Also, I don't think my math can be right. It can't be linear like that, because then eventually you will be getting negative amounts.... So it must be a parabolic curve or something... which pretty much means that as we keep moving up these steps, we will increasingly lose slightly less each time. But since this is the beginning of it, we lose abour 2.4% each time.

Sorry if that was confusing. I have a hard time explaining myself sometimes.
May 24, 2008 9:50:12 AM

It's actually pretty simple stuff. Computers use a binary number system! Basically everything is 2 to the power of some number:
2, 4, 8, 16, 32, 64, 128, 256, 512 1024, 2048... and so on. If you look through that list you'll notice a few common computer numbers. (e.g. 512 mb of ram, ever wondered why its 512 not 500? or why 2Gb of ram is actually 2048 megabytes?).

So basically there are 1024 bytes in a kilobyte, 1024 kilobytes in a megabyte and 1024 megabytes in a gigabyte. So 500 gigabytes is actually 500 x 1024 megabytes which equals 512000 megabytes or 512000 x 1024 kilobytes which equals 524288000 kilobytes.

Now in the normal decimal system kilo means 1000, mega means a million etc.
So what the manufacturers sell is 640 gigabytes using the "decimal" giga, not the "binary" giga:

640 x 1000 = 640 000 "megabytes"
640000 x 1000 = 640 000 000 "kilobytes"
640 000 000 x 1000 = 640 000 000 000 "bytes"

BUT the computer reads this number in binary! So 640 000 000 000 bytes divided by 1024 = 625 000 000 kilobytes, not 640 000 000!
625 000 000 divided by 1024 = 610 351.56 megabytes
610 351.5625 divided by 1024 = 596.04 gigabytes.

So there you go! To summarize, when selling they use decimal, but the computer uses binary.

May 24, 2008 10:09:24 AM

The problem is with Windows, it kind of lies...

The binary system doesn't use Kilo, Mega, Giga, ect. That Decimal. The binary system uses Kiba, Mebi, Gibi so Windows should report your formatted storage as 596 GiB, but it doesn't, it says GB, which is incorrect.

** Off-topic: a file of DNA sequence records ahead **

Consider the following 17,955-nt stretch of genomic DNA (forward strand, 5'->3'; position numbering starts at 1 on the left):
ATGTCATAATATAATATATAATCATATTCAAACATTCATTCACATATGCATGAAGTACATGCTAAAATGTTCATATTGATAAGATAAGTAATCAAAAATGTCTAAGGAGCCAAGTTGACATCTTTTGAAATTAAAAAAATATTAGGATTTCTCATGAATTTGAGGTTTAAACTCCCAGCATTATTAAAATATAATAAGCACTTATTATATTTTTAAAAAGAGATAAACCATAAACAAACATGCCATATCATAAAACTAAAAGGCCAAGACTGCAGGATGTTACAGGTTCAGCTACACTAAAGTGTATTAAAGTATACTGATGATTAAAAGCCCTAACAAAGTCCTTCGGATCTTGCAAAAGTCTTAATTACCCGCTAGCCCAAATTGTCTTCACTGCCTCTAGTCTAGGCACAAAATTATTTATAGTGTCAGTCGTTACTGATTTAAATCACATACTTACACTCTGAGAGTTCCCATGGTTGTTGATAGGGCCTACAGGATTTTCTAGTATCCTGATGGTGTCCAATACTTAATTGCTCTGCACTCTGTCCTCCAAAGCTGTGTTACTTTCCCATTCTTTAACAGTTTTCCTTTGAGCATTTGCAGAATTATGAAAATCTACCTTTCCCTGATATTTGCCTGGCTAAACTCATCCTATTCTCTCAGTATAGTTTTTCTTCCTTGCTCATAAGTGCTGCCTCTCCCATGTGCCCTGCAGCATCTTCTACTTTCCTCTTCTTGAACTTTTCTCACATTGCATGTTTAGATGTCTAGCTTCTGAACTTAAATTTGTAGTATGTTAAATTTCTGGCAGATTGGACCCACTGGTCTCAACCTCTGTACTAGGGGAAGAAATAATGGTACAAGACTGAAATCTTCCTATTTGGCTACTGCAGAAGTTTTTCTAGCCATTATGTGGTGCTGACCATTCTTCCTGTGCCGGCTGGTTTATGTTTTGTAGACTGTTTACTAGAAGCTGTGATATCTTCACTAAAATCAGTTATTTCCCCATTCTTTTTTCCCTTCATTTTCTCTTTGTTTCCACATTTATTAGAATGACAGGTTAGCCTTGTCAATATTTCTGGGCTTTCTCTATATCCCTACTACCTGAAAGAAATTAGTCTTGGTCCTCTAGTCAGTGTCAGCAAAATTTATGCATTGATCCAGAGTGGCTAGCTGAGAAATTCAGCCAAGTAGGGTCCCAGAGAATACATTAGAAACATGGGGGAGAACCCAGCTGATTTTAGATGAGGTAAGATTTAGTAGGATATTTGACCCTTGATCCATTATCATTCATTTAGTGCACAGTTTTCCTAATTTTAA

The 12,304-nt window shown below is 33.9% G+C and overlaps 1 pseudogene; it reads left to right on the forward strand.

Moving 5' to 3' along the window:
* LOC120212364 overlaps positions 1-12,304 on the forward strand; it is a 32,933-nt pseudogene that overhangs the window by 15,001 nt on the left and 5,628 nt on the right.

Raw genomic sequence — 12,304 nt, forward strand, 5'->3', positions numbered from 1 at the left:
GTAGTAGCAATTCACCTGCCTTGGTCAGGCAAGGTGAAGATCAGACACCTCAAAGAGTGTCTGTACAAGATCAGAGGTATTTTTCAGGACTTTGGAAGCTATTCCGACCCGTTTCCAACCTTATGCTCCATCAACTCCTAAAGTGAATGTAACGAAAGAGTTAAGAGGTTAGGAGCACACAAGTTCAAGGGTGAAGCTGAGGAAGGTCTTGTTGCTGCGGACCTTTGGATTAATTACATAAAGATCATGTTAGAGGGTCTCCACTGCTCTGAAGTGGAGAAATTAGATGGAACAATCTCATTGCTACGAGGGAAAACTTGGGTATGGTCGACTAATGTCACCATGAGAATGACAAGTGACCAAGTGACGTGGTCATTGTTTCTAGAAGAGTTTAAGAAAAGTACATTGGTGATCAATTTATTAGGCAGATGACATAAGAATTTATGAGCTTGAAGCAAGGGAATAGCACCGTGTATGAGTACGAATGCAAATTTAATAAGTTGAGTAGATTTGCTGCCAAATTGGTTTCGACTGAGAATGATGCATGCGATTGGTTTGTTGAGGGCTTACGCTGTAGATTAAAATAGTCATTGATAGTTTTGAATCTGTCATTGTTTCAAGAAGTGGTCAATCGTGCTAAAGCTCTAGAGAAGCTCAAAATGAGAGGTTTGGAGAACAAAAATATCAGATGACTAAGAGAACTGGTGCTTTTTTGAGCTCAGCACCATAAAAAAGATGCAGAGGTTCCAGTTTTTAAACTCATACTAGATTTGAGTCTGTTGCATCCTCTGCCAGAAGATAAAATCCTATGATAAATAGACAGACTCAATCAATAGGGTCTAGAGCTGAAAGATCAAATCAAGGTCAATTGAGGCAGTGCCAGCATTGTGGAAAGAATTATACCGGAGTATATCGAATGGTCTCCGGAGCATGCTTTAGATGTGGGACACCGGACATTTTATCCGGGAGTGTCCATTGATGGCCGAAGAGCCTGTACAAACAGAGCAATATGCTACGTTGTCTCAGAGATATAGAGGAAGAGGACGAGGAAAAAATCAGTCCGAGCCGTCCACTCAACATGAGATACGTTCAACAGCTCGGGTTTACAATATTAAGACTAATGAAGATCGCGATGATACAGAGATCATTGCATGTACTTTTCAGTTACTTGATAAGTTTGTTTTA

http://en.wikipedia.org/wiki/Binary_prefix
May 24, 2008 10:16:32 AM

nvalhalla said:
The problem is with Windows, it kind of lies...

The binary system doesn't use Kilo, Mega, Giga, ect. That Decimal. The binary system uses Kiba, Mebi, Gibi so Windows should report your formatted storage as 596 GiB, but it doesn't, it says GB, which is incorrect.

http://en.wikipedia.org/wiki/Binary_prefix


I guess you're right, it isn't the hard drive manufacturers at all, it's actually windows. Because there really are technically 640 billion bytes, or 640 gigabytes. So yeah... it's just that windows doesn't tell you the correct units.
May 27, 2008 5:08:18 AM

The point is, its really the consumer who doesn't understand what they are buying.
a c 342 G Storage
May 28, 2008 4:09:41 PM

Be aware that you are not losing space. The confusion happens only if you try to mix different measurement tools. Draw the analogy of measuring a board with a ruler marked off in inches, then again in centimeters. You get VERY different numbers. If you cut the board into 4 pieces and measured each with a ruler, then added them up, it would come out OK as long as you use ONLY the inch ruler, or only the cm one, but never mix them.

HDD makers define "GB" or "Gigabyte" as 1,000,000,000 bytes. Microsoft (in Windows) defines it as 1,024 x 1,024 x 1,024 bytes, or 1,073,741,824 bytes. A "Megabyte" is 1,048,576 bytes, and it takes 1,024 of them to make a Gigabyte. As long as you stick with Windows' measurement system, the file sizes and disk capacity numbers all use the same definition. The root of the problem is that two groups are using the same term, "Gigabyte", for slightly different units, unlike the "Inch" vs "Centimeter" situation where it is clearer.

Make the tranlation once at the start. 640,000,000,000 bytes, measured in Windows' units, is 596.046 "Gigabytes" with NONE of it missing. From then on, think in Windows' definitions of the terms and it's all good.
May 28, 2008 11:13:56 PM

Yeh get this a bit...

Try my situation, i have 8x500gb drive in RAID 5... so as its in RAID-5 ill lose one drive for space because of redundancy. so 7x500gb is 3.5Tb yeh?... with Windows formatting its 3.18Tb... a difference of 320Gb... makes your 44gb seems small
a c 342 G Storage
May 30, 2008 2:57:51 PM